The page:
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5 Vintage (and Delicious) Chestnut Recipes

Published: December 15, 2017

Bowl of chestnuts

Thirty-four years before “Old King Cole” lent his velvety voice to a hoary old chestnut, a chef in 1912 wrote on the economy of the Castanea and presented five vegetarian dishes, offering the neglected nut a starring role at the American table.

The Chestnut in the Recipe: A Rich and Delicious Vegetable Substitute 

Originally published in The Country GentlemanNovember 8, 1912

The American people are far behind the European peasantry in the use of nuts in the daily menu. In Southern Europe and Western Asia the chestnut forms a large part of the food of the poor. It is used fresh, roasted, boiled, and so forth, and the dried nuts are ground into meal or flour and made into very nutritious bread and other articles of food.

Holiday gift idea:
Donate to or volunteer with the American Chestnut Foundation, committed to restoring the American chestnut tree in the Appalachian hardwood forest.

Unlike most nuts, the chestnut contains a large percentage of starch, and in a raw state is somewhat difficult of digestion, but cooked chestnuts are easily assimilated. They are the least oily of the nuts and may be used in many ways on the table. Chestnuts are the “macrons” of the French, who use them in a variety of ways. The European chestnut, variously called French, Spanish, or Italian, is larger than the American sweet chestnut and therefore easily prepared, but it is not so finely flavored.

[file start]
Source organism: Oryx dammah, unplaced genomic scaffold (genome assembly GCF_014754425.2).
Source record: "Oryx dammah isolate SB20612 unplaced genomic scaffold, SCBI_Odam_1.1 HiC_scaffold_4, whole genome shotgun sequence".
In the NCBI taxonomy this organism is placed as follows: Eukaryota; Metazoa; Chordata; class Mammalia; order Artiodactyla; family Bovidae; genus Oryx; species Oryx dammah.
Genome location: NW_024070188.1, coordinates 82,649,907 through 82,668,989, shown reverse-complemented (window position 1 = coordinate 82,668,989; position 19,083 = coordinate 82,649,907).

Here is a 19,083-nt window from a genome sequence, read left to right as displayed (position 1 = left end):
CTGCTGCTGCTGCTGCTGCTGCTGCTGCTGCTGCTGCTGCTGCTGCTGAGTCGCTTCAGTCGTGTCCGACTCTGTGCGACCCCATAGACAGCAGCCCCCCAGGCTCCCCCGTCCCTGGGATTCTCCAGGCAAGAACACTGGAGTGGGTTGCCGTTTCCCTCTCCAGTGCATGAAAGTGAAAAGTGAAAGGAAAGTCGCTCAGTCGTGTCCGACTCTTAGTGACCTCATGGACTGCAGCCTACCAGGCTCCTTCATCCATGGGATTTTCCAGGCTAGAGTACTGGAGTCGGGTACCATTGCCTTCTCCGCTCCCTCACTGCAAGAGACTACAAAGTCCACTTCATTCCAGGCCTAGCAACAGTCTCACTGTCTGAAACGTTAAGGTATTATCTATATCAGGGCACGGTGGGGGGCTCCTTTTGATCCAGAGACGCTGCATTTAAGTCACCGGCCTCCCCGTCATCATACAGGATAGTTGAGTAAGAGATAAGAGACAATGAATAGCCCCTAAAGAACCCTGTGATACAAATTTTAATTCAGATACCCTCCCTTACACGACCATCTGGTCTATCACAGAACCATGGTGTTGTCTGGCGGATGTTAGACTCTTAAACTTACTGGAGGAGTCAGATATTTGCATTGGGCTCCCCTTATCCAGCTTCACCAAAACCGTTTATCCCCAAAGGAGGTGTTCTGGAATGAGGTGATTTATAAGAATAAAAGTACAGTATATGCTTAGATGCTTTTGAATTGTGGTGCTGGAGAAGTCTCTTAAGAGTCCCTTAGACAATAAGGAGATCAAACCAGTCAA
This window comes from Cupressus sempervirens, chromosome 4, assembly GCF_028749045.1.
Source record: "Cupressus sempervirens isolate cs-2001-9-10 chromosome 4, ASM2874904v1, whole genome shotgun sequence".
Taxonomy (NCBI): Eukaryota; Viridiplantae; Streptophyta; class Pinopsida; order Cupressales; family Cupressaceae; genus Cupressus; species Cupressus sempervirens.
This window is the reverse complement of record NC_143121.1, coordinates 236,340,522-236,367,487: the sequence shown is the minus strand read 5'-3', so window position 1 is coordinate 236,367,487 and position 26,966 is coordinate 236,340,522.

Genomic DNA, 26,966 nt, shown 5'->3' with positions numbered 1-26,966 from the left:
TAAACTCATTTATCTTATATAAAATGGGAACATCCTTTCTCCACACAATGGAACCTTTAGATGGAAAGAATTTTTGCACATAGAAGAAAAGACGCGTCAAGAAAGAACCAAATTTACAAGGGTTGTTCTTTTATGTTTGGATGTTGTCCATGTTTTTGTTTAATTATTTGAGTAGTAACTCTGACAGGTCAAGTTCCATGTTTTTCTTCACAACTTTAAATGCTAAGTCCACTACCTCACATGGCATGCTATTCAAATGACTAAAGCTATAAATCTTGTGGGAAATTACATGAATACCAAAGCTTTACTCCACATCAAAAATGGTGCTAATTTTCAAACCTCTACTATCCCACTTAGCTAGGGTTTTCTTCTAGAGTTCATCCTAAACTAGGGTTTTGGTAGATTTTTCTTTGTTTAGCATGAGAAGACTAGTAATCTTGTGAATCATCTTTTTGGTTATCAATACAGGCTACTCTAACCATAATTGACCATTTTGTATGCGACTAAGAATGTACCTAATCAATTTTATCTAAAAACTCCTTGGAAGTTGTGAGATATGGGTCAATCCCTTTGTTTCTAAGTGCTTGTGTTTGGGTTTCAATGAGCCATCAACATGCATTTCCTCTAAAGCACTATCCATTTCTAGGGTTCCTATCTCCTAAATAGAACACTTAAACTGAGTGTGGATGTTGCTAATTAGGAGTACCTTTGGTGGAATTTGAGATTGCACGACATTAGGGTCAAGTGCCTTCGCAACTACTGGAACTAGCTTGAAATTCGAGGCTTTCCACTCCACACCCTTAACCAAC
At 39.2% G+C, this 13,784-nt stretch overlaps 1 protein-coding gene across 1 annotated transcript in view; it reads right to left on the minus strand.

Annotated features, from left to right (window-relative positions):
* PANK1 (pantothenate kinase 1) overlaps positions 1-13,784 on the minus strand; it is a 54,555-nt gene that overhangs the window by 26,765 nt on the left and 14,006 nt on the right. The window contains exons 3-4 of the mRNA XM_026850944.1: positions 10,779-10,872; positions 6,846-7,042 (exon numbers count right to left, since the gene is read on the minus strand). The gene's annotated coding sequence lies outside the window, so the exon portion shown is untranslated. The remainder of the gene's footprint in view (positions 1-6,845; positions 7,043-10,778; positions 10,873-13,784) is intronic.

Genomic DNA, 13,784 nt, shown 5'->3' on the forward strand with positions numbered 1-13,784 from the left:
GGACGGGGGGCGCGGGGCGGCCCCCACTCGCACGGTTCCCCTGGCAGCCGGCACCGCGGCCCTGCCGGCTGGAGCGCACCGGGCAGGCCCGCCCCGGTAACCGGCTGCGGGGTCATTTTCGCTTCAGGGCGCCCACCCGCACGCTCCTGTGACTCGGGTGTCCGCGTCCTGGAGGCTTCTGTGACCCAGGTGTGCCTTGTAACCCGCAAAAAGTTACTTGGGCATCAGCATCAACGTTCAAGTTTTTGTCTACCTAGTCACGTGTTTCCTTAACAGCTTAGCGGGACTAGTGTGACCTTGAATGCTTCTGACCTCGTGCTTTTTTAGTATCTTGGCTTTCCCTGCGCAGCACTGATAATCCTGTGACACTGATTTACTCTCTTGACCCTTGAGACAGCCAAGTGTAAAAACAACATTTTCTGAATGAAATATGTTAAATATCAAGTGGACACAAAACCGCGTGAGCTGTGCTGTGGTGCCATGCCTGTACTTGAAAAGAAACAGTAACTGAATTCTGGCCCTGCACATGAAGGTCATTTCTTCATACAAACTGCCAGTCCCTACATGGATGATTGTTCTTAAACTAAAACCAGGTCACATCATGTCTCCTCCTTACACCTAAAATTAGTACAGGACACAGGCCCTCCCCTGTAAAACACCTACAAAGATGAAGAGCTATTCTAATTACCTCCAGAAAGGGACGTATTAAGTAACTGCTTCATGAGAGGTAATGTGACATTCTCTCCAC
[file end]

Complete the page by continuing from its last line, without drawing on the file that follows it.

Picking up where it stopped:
Chestnut (Spanish) Soup

Allow about a pound of unshelled nuts to a quart of soup. Boil the nuts for five minutes, drain, and remove the shells and skins. To three-fourths of a pound of the meats, add one quart of water and let boil for about three-quarters of an hour, or until they are soft. Rub through a sieve and return to the fire in the water in which they were stewed, season to taste with salt, mace and cayenne, and add half a cupful of sweet cream.

Boiled Chestnuts

These are a delicious substitute for potatoes. Wash the nuts well, make an incision in the shell of each, boil in salted water until quite soft, then drain and peel, removing the inner skin, and serve hot.

Chestnut Roast

Boil one pound of chestnuts until tender, remove the shells, add one teaspoonful of salt, a pinch of thyme, and mix thoroughly. Boil together one large turnip, one carrot, two large potatoes, two stalks of celery, three peppercorns and two cloves. When the vegetables are tender, drain, add the chestnuts, and mash all together, adding two tablespoonfuls each of butter and cream. Salt to taste, put in a well- buttered mold in a hot oven and heat thoroughly. Serve on a platter, garnishing with slices of lemon and sprigs of parsley.

Mashed Chestnuts

Take forty or fifty of the large French chestnuts, shell them, pour boiling water over and let stand for ten minutes, then remove the brown skin. Cover with salted boiling water and cook until soft enough to mash. Season with a tablespoonful of butter, salt and pepper to taste, mash and mix well, adding a little cream to moisten. Then press through a potato-ricer in a light, feathery heap on a hot plate and serve at once. Or they may be mashed smooth and then beaten until light, and piled lightly on the plate from which they are to be served.

Deviled Chestnuts

Roast chestnuts until tender, remove the shells and skin, sauté in hot butter, sprinkling with salt and paprika or a dash of red pepper. Serve at once, with cheese.

[21st-century tip: To roast chestnuts, preheat oven to 425°F. Rinse nuts. Make an X-shaped incision across each husk (just grazing the meat) — this allows steam to escape while the chestnut cooks. Place nuts into a rimmed baking dish and heat in the oven for about 15 minutes, or until the husk begins to curl away from meat. Cool and peel.]

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